Brain injury: analysis of outcome in a post-acute rehabilitation system. Part 1: General analysis.

Short Title:
Model System:
TBI
Reference Type:
Journal Article
Accession No.:
Journal:
Brain Injury
Year, Volume, Issue, Page(s):
1991, vol. 5, issue 2, pp 111-125
Publication Website:
Abstract:
During the past decade the rehabilitation field has developed new, non-hospital based programmes of cognitive, behavioural, social, educational and vocational treatments to address the higher order cognitive, behavioural and social deficits following brain injury. These new arrays of programmes are referred to under the term 'post-acute' rehabilitation. No comprehensive, methodologically sound study of the effects of these new treatments has been made to date. This paper reports data from brain-injured patients who underwent treatment within a co-ordinated system of post-acute brain-injury rehabilitation programmes. This system consists of a continuum of neurobehavioural, residential, day treatment and community and home programmes, and provides overt components of medical and rehabilitation care: behavioural management; activities of daily living, self-management, substance-abuse, social, academic and vocational skills training; counselling; and family education. The changes in function during the course of treatment by this post-acute sequence of rehabilitation have been obtained and are reported here. A defined total population of N = 192 is examined, with exclusions for appropriate causes (e.g. patients seen only for evaluation) producing a study population of N = 173; of these, follow-up was achieved in 145 cases, a follow-up rate of 83.8%. Time from date of injury to data of admission, severity of deficit at time of admission to programme, and other appropriate independent variables are used to characterize the population. A single-blind interview methodology was employed in obtaining dependent measures of outcome at 6, 12, or 24 month periods post-discharge. Measures of outcome included residential status, level of productivity activity and hours per day of attendant care or supervision required. Dependent variables were analysed for the total study population and a subgroup greater than 1 year from date of injury at entry to treatment and not from a treatment facility. Results are presented in terms of the percentage change in dependent measures from the point of admission to follow-up. Appropriate parametric and non-parametric statistical analyses of significance have been carried out. The results document substantial improvements in function during the post-acute rehabilitation of this population and such improvements are unlikely to be the result of spontaneous improvement alone.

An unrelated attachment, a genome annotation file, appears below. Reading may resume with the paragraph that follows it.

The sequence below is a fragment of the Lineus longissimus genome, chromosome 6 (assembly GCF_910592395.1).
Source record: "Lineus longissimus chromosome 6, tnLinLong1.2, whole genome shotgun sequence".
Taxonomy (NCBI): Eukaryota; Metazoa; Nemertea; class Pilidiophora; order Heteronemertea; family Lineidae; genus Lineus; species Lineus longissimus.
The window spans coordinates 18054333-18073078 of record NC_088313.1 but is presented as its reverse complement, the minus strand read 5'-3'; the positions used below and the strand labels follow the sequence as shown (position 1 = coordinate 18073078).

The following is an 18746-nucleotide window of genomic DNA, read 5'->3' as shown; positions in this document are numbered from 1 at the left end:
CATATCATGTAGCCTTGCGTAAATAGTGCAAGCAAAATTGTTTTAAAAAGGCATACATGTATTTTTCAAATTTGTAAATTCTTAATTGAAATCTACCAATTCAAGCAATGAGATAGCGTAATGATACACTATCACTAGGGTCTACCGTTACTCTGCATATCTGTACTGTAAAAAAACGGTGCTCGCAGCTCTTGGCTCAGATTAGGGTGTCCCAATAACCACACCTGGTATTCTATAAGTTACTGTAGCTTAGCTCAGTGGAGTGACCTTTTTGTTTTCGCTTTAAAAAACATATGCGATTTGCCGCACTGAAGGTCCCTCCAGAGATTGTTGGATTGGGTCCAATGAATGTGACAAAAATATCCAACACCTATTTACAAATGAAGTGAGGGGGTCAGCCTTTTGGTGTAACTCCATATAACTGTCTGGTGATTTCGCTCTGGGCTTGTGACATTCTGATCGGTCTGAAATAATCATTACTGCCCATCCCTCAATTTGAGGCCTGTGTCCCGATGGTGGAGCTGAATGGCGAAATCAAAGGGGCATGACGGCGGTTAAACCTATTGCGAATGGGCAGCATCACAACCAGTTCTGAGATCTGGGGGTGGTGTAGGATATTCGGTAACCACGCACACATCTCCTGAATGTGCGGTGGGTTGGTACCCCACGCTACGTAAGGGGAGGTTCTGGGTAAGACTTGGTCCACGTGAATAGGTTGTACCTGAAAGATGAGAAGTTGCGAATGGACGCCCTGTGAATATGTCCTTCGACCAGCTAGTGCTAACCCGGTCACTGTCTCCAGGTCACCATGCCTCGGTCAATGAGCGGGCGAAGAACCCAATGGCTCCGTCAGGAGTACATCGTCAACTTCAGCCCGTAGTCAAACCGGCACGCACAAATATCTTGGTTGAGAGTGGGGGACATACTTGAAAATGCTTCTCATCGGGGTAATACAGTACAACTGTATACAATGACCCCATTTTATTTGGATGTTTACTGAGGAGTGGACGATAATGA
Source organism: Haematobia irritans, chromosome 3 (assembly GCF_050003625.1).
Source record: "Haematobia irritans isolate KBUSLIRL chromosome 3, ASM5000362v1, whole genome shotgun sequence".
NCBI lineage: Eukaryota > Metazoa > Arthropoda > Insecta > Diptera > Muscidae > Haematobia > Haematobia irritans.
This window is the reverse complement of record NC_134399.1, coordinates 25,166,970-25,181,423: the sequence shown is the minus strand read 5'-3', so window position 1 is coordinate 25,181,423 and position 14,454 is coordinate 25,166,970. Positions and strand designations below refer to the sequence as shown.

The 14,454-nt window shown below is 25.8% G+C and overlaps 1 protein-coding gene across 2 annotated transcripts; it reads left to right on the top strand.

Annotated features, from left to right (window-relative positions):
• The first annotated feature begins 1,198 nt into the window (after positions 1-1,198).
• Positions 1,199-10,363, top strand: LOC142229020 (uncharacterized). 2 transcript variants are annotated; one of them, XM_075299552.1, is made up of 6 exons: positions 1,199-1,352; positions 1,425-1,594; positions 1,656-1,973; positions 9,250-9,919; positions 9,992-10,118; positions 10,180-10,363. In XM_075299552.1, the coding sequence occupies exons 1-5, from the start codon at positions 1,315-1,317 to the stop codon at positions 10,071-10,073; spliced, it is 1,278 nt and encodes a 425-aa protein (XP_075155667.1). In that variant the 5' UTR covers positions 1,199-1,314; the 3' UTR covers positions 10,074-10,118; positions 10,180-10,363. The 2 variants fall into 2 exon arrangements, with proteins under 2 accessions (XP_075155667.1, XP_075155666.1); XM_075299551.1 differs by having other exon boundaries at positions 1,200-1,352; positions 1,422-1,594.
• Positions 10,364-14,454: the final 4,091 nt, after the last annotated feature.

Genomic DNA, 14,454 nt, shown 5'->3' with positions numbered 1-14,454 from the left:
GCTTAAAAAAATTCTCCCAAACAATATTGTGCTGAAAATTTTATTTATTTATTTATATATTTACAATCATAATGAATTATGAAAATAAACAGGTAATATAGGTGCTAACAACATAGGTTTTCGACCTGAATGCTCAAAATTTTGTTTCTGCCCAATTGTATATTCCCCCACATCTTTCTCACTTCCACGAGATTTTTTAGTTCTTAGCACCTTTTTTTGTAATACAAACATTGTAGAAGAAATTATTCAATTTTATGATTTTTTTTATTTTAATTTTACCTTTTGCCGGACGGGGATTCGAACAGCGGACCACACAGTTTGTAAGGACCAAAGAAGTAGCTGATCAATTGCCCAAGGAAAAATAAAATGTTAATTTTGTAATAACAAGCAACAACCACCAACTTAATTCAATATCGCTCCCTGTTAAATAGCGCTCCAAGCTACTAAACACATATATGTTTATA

Author(s):
Cope, D. N.; Cole, J. R.; Hall, K. M.; Barkan, H.
Author Address(es):
Participating Centers:

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